I was thinking about what the idea ‘justice’ means lately, and more and more I’m really wondering why for our culture punishing the perpetrator is looked upon as much more important than compensating the victim as much as possible, which imho should be the main focus of justice. (along with making sure the evil guy will not repeat being evil, which isn’t the same thing as revenge.) But in some cases compensation isn’t even on the radar. This is just weird and rather counter-intuitive to me.
Revenge nor punishment will ever set anything right for the victim, and while it might be psychologically good for the victim to have the perpetrator punished, it will not really help any of the wrong to be undone at all.
Yes, I also understand that the threat of punishment can be good to keep people from doing wrong, but that still doesn’t mean that the actual punishment is really the best of what justice has to offer…
But frankly, if we don’t focus on setting the wrongs right and undoing the evil, there will never be any progress. We will only satisfy our low desires for revenge.
I was browsing the code of Hammurabi, (the oldest human book of law that we still have) and between all the death sentences (prison as a punishment is a rather rare modernist idea) I also see a lot of compensations for crimes.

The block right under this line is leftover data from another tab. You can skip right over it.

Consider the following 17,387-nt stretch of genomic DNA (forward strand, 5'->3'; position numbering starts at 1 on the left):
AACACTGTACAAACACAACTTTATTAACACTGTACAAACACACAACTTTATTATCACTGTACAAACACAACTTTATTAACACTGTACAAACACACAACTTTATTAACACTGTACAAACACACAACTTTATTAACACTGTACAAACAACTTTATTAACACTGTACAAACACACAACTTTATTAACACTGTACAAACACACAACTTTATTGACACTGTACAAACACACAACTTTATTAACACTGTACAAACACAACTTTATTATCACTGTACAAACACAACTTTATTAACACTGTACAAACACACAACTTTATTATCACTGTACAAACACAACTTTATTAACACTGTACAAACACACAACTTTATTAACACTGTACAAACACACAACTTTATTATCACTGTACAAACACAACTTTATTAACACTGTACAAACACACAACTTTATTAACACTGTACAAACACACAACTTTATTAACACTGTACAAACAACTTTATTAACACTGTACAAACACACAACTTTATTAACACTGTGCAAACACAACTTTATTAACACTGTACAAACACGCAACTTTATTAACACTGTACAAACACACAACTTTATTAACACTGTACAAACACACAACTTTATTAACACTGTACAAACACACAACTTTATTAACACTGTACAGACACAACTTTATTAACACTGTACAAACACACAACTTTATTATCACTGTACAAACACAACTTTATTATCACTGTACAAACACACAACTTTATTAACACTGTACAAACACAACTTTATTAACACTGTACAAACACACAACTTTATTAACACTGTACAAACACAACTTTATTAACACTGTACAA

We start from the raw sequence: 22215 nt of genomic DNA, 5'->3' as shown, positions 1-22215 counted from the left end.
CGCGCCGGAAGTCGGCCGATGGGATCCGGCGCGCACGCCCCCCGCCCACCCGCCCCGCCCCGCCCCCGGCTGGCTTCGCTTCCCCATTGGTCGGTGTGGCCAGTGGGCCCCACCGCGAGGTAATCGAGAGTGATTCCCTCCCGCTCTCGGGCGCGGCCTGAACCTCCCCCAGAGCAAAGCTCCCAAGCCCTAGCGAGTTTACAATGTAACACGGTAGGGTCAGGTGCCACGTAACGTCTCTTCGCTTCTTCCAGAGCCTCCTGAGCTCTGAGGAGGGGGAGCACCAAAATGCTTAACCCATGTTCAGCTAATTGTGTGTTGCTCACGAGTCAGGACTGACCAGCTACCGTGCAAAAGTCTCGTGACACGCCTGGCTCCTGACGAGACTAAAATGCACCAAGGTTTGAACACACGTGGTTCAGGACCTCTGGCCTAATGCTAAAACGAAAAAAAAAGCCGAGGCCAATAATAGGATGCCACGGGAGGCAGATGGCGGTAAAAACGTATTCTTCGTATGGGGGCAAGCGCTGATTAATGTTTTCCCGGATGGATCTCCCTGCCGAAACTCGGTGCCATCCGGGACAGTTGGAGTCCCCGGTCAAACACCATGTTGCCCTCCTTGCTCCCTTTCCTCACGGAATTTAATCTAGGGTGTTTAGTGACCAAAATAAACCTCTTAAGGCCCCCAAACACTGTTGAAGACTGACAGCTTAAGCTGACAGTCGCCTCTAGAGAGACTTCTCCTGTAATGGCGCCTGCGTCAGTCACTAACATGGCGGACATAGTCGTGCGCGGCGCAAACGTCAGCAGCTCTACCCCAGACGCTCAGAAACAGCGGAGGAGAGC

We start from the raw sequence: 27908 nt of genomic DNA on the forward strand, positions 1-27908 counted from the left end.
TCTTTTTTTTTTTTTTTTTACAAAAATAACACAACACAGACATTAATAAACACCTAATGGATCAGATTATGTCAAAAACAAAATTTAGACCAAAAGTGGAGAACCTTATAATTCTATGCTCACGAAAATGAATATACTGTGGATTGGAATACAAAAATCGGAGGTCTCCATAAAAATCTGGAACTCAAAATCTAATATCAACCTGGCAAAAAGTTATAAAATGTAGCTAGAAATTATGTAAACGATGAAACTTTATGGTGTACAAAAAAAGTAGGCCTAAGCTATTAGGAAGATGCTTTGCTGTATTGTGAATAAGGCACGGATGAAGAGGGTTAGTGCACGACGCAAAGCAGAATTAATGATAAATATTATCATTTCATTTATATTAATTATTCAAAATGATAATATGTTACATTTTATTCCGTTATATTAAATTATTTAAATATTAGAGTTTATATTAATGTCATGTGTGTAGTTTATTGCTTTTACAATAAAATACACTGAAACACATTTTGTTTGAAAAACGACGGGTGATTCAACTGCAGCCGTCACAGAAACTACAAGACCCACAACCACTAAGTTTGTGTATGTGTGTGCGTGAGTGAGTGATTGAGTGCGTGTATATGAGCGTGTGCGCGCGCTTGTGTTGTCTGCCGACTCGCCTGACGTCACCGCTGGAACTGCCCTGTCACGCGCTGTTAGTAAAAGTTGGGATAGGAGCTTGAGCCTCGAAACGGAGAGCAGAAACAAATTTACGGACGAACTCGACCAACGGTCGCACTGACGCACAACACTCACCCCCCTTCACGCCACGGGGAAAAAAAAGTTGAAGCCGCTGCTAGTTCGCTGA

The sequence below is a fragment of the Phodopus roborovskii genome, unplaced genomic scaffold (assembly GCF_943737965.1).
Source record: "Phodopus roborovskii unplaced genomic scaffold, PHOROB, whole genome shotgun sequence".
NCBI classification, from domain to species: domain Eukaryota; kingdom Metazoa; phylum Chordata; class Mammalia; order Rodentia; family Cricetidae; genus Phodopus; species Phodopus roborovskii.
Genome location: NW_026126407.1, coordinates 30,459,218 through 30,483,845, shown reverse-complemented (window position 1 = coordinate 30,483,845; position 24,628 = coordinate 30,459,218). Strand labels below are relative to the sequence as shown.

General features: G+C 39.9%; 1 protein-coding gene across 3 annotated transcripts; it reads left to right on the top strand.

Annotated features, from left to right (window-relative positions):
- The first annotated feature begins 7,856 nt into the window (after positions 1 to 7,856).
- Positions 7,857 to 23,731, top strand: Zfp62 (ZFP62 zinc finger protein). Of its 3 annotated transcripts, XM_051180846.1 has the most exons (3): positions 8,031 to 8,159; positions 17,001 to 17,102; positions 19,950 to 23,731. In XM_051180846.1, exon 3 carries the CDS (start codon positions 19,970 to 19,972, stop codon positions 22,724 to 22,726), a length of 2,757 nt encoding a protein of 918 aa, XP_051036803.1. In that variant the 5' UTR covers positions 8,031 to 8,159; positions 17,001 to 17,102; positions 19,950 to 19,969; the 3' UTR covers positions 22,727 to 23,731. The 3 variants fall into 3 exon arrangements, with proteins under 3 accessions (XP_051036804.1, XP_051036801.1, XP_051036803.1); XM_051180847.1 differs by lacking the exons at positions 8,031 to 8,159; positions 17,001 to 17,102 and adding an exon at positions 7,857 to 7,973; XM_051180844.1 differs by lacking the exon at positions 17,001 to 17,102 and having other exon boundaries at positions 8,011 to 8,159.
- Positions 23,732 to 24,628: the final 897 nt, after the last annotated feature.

Take for example this law (not completely preserved):
“23. If the robber is not caught, then shall he who was robbed claim under oath the amount of his loss; then shall the community, and . . . on whose ground and territory and in whose domain it was compensate him for the goods stolen. “
While good old Hammy surely has a lot of attention for punishment, he doesn’t neglect the compensation even when there is no identified criminal (of his family) that can compensate. And isn’t it logical indeed to let the community do this instead of insurance companies out for money for shareholders, and to bring this aspect back to the focus of justice? Justice as setting right the wrongs, not punishing the evil ones?
I’m not sure where I’m going here with my thoughts on restorative justice, but it makes me wonder about atonement theories and why I don’t feel anything for certain popular versions of them in our modernist and post-reformation Christianity. God setting things right and undoing wrong seems more foundational to me than the rather base thinking of ‘evil needs to be punished no matter what’…
so what do you think?